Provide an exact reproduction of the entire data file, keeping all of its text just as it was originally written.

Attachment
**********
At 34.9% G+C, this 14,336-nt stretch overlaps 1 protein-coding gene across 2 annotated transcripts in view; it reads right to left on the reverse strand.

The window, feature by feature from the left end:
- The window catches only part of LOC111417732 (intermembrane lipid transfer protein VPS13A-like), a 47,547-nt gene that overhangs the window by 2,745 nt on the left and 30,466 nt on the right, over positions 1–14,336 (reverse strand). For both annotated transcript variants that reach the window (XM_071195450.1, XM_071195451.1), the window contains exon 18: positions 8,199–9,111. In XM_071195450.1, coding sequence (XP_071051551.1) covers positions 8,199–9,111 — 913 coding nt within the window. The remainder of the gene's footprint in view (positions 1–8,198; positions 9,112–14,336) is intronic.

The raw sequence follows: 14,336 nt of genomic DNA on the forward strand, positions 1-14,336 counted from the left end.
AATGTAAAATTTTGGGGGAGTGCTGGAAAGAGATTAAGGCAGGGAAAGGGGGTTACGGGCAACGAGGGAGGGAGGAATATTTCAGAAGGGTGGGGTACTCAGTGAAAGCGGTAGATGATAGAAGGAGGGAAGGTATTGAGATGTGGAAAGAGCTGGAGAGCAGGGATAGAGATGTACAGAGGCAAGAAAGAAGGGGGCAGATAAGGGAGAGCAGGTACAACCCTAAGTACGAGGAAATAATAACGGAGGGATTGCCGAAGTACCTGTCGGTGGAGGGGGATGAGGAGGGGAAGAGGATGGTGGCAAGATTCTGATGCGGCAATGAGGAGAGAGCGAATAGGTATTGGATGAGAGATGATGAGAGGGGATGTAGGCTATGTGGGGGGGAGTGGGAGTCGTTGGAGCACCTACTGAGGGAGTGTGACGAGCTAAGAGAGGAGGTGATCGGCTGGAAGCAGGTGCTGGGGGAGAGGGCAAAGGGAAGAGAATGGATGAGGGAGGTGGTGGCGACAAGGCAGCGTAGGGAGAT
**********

At 34.9% G+C, this 14,336-nt stretch overlaps 1 protein-coding gene across 2 annotated transcripts in view; it reads right to left on the reverse strand.

The window, feature by feature from the left end:
- The window catches only part of LOC111417732 (intermembrane lipid transfer protein VPS13A-like), a 47,547-nt gene that overhangs the window by 2,745 nt on the left and 30,466 nt on the right, over positions 1–14,336 (reverse strand). For both annotated transcript variants that reach the window (XM_071195450.1, XM_071195451.1), the window contains exon 18: positions 8,199–9,111. In XM_071195450.1, coding sequence (XP_071051551.1) covers positions 8,199–9,111 — 913 coding nt within the window. The remainder of the gene's footprint in view (positions 1–8,198; positions 9,112–14,336) is intronic.

The raw sequence follows: 14,336 nt of genomic DNA on the forward strand, positions 1-14,336 counted from the left end.
AATGTAAAATTTTGGGGGAGTGCTGGAAAGAGATTAAGGCAGGGAAAGGGGGTTACGGGCAACGAGGGAGGGAGGAATATTTCAGAAGGGTGGGGTACTCAGTGAAAGCGGTAGATGATAGAAGGAGGGAAGGTATTGAGATGTGGAAAGAGCTGGAGAGCAGGGATAGAGATGTACAGAGGCAAGAAAGAAGGGGGCAGATAAGGGAGAGCAGGTACAACCCTAAGTACGAGGAAATAATAACGGAGGGATTGCCGAAGTACCTGTCGGTGGAGGGGGATGAGGAGGGGAAGAGGATGGTGGCAAGATTCTGATGCGGCAATGAGGAGAGAGCGAATAGGTATTGGATGAGAGATGATGAGAGGGGATGTAGGCTATGTGGGGGGGAGTGGGAGTCGTTGGAGCACCTACTGAGGGAGTGTGACGAGCTAAGAGAGGAGGTGATCGGCTGGAAGCAGGTGCTGGGGGAGAGGGCAAAGGGAAGAGAATGGATGAGGGAGGTGGTGGCGACAAGGCAGCGTAGGGAGAT